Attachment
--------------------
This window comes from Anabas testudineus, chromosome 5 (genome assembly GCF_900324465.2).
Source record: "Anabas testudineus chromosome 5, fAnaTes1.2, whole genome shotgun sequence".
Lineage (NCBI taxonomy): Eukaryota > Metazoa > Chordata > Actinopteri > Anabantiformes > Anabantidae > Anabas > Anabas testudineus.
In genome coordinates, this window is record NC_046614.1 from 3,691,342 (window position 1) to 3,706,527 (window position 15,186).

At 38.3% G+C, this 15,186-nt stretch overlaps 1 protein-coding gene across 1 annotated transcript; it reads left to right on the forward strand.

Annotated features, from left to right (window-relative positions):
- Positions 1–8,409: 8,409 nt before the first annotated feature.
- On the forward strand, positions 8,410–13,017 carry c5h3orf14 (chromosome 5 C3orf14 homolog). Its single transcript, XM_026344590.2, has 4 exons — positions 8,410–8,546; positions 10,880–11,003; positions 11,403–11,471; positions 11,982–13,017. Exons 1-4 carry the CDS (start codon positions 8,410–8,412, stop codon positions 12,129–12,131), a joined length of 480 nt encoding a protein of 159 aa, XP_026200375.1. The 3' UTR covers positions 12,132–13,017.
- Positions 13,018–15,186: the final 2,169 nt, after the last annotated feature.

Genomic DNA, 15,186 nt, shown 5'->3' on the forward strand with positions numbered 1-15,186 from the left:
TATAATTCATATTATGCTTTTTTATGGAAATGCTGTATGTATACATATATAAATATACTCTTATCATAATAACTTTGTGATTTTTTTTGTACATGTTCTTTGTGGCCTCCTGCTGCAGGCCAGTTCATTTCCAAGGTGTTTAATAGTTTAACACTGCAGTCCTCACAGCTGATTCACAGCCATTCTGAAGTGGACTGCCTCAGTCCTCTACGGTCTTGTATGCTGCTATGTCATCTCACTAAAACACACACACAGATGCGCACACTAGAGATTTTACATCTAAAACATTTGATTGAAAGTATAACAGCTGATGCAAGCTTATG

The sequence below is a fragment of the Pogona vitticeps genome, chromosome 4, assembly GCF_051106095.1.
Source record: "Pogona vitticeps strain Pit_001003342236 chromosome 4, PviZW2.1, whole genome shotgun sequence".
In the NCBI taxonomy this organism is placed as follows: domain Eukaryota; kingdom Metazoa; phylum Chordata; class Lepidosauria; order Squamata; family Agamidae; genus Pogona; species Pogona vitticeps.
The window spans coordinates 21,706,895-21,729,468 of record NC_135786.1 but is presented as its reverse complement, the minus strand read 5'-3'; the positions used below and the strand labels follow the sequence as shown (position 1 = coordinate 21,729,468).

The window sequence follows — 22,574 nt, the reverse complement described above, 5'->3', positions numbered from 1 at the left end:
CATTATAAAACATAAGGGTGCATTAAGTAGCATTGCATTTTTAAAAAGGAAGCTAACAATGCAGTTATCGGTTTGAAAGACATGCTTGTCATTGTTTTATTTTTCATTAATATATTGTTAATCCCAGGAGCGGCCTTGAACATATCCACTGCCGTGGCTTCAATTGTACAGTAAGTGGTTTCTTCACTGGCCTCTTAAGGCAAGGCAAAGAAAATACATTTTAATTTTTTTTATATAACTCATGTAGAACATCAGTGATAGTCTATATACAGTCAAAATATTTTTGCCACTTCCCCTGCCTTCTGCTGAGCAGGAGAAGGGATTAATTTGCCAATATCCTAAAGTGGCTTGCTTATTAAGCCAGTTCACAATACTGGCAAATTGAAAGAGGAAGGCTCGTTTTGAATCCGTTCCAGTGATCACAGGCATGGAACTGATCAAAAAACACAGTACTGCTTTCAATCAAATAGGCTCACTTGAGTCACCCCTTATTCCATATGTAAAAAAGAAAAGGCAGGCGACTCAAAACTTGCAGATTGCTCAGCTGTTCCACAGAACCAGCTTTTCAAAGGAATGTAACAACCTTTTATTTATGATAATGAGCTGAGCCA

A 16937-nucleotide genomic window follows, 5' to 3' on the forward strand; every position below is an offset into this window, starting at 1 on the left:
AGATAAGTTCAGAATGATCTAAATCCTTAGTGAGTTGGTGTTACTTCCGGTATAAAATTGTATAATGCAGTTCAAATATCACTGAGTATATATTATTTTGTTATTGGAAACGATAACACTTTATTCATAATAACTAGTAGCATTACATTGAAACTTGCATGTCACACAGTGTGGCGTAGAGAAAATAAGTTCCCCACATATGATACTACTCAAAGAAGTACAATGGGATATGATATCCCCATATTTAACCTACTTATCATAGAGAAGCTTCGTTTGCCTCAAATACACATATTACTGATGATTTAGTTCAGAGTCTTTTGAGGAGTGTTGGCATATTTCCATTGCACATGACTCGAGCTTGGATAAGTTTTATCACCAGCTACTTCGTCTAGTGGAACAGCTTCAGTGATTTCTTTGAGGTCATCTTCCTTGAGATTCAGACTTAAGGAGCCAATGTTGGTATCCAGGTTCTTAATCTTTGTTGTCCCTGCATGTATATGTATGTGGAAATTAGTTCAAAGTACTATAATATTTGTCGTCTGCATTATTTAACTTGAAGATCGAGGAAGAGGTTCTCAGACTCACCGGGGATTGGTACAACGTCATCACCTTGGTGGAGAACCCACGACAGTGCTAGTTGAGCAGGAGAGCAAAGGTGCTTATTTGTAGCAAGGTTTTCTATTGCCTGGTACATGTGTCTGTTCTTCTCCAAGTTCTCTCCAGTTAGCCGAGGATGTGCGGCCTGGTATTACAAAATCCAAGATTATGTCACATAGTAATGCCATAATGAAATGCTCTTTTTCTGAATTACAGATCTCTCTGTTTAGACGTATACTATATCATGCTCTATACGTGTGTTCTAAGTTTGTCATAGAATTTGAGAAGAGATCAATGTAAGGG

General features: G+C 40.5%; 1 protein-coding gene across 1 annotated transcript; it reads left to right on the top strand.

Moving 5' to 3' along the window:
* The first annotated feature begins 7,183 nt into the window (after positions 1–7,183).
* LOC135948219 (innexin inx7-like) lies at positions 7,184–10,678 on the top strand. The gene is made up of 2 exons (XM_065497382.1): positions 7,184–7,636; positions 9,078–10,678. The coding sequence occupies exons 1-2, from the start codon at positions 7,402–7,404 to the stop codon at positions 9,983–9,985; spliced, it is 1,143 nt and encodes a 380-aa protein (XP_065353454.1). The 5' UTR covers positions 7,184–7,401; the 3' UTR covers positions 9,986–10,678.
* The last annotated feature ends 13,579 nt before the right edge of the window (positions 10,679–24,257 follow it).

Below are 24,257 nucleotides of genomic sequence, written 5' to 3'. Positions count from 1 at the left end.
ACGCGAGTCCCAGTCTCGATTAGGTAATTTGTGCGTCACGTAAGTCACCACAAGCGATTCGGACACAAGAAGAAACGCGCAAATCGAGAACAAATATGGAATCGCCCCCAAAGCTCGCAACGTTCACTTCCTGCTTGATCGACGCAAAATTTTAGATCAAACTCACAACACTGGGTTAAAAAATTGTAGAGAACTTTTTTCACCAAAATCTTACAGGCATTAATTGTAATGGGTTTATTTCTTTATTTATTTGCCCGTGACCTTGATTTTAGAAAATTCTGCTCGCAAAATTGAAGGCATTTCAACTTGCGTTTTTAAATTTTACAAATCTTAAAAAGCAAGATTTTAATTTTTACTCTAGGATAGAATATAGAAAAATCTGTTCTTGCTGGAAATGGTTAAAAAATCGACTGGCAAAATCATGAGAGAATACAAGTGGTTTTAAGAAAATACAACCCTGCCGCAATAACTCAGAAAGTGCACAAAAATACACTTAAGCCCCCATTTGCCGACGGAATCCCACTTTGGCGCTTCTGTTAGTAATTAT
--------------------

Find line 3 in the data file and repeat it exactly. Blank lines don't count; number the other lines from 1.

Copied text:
Lineage (NCBI taxonomy): Eukaryota > Metazoa > Chordata > Actinopteri > Anabantiformes > Anabantidae > Anabas > Anabas testudineus.